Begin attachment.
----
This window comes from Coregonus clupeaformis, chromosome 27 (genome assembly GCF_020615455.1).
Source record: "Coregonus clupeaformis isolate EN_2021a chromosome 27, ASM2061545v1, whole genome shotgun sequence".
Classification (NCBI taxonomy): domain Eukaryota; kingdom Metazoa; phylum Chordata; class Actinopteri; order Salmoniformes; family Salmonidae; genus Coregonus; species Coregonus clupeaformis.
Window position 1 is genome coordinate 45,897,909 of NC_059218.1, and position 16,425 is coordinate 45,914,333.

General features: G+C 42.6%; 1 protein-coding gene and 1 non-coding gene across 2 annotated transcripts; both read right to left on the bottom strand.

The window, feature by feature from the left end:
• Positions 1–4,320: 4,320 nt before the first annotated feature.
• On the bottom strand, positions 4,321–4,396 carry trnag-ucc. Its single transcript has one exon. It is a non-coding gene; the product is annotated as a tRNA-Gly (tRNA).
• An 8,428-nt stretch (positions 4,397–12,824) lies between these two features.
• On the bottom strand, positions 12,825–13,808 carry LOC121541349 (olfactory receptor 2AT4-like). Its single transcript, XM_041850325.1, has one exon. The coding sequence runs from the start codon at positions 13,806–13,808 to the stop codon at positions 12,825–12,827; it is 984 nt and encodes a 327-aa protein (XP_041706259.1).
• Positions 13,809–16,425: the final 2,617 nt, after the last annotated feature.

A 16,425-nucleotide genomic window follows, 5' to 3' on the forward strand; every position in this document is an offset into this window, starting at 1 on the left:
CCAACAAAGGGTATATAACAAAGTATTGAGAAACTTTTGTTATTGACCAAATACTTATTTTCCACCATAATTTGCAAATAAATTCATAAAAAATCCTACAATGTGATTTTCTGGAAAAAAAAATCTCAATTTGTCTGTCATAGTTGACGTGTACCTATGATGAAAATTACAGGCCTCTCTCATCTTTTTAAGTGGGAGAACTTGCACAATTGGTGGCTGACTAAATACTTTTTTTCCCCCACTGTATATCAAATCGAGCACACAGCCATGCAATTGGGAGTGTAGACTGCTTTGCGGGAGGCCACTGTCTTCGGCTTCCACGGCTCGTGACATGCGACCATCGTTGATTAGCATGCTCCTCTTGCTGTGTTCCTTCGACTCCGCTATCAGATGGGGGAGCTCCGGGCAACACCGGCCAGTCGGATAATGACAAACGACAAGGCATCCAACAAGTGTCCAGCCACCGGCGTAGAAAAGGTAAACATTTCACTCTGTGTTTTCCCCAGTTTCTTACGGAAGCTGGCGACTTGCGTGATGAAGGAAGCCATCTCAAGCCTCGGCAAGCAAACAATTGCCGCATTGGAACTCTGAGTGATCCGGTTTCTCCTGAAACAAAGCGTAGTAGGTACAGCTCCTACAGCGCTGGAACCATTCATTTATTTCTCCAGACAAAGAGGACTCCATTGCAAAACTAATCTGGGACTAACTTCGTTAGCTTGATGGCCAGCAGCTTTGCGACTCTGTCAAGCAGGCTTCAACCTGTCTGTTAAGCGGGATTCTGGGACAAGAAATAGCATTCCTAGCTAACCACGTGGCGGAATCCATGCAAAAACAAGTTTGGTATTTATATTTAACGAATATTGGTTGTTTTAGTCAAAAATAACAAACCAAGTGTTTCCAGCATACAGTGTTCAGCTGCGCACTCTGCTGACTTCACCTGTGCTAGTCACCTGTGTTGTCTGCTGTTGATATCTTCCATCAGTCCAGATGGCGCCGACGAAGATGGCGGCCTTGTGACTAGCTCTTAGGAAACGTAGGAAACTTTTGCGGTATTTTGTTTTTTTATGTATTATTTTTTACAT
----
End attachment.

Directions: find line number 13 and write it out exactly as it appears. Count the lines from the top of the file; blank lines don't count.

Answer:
CCAACAAAGGGTATATAACAAAGTATTGAGAAACTTTTGTTATTGACCAAATACTTATTTTCCACCATAATTTGCAAATAAATTCATAAAAAATCCTACAATGTGATTTTCTGGAAAAAAAAATCTCAATTTGTCTGTCATAGTTGACGTGTACCTATGATGAAAATTACAGGCCTCTCTCATCTTTTTAAGTGGGAGAACTTGCACAATTGGTGGCTGACTAAATACTTTTTTTCCCCCACTGTATATCAAATCGAGCACACAGCCATGCAATTGGGAGTGTAGACTGCTTTGCGGGAGGCCACTGTCTTCGGCTTCCACGGCTCGTGACATGCGACCATCGTTGATTAGCATGCTCCTCTTGCTGTGTTCCTTCGACTCCGCTATCAGATGGGGGAGCTCCGGGCAACACCGGCCAGTCGGATAATGACAAACGACAAGGCATCCAACAAGTGTCCAGCCACCGGCGTAGAAAAGGTAAACATTTCACTCTGTGTTTTCCCCAGTTTCTTACGGAAGCTGGCGACTTGCGTGATGAAGGAAGCCATCTCAAGCCTCGGCAAGCAAACAATTGCCGCATTGGAACTCTGAGTGATCCGGTTTCTCCTGAAACAAAGCGTAGTAGGTACAGCTCCTACAGCGCTGGAACCATTCATTTATTTCTCCAGACAAAGAGGACTCCATTGCAAAACTAATCTGGGACTAACTTCGTTAGCTTGATGGCCAGCAGCTTTGCGACTCTGTCAAGCAGGCTTCAACCTGTCTGTTAAGCGGGATTCTGGGACAAGAAATAGCATTCCTAGCTAACCACGTGGCGGAATCCATGCAAAAACAAGTTTGGTATTTATATTTAACGAATATTGGTTGTTTTAGTCAAAAATAACAAACCAAGTGTTTCCAGCATACAGTGTTCAGCTGCGCACTCTGCTGACTTCACCTGTGCTAGTCACCTGTGTTGTCTGCTGTTGATATCTTCCATCAGTCCAGATGGCGCCGACGAAGATGGCGGCCTTGTGACTAGCTCTTAGGAAACGTAGGAAACTTTTGCGGTATTTTGTTTTTTTATGTATTATTTTTTACAT